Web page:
What Shall We Tell Them

“What Shall We Tell Them? continues another Fomison tradition, depicting one main figure surrounded by smaller characters. In this work, the miniature jester at the bottom of the painting may symbolise a father-son relationship, which is also explored in Fomison’s earlier works. The original sketch for What Shall We Tell Them also shows two heads on either side of the jester’s costume – on the left, the smiling face of comedy and on the right, the face of tragedy. Fomison again plays with the concept of dark and light and good and evil by depicting the jester with a slight smile, rather than the wide grin which is more commonly associated with the figure.” (from this article)

I am interested in polarities right now; good/bad, Devil/God, dark/light and inner and outer worlds. It is part of my exploration of the DMZ between fact and fiction. Thinking about it more – that particular space is actually a minefield.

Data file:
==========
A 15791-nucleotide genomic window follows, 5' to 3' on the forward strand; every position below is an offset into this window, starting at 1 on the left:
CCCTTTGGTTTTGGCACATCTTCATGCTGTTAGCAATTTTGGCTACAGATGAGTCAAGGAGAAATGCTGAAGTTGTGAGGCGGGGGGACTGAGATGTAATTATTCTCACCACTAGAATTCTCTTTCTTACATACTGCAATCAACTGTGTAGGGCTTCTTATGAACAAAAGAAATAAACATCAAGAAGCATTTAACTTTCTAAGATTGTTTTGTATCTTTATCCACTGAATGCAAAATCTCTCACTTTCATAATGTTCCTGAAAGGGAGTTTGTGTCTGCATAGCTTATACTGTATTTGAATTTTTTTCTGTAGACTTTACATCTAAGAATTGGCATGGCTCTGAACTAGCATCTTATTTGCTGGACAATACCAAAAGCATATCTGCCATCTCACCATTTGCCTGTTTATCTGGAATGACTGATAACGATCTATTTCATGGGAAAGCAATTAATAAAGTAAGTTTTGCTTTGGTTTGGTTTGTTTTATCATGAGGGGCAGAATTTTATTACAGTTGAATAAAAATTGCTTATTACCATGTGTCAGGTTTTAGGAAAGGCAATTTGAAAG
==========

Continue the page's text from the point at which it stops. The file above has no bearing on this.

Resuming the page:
When I think of Fomison’s work I think of faces lifted to the light. I don’t know the name of the image I see in my head specifically but this is similar:

Portrait of Cassius Clay (1972)

From the Auckland Art Gallery on line. “Ambiguous photographs intrigued Tony Fomison, especially the ones he discovered in newspapers and magazines. This ‘portrait’ is based on one such newsphoto. By enlarging a close-up of the boxer he begins to look unconscious or, even, recently deceased.”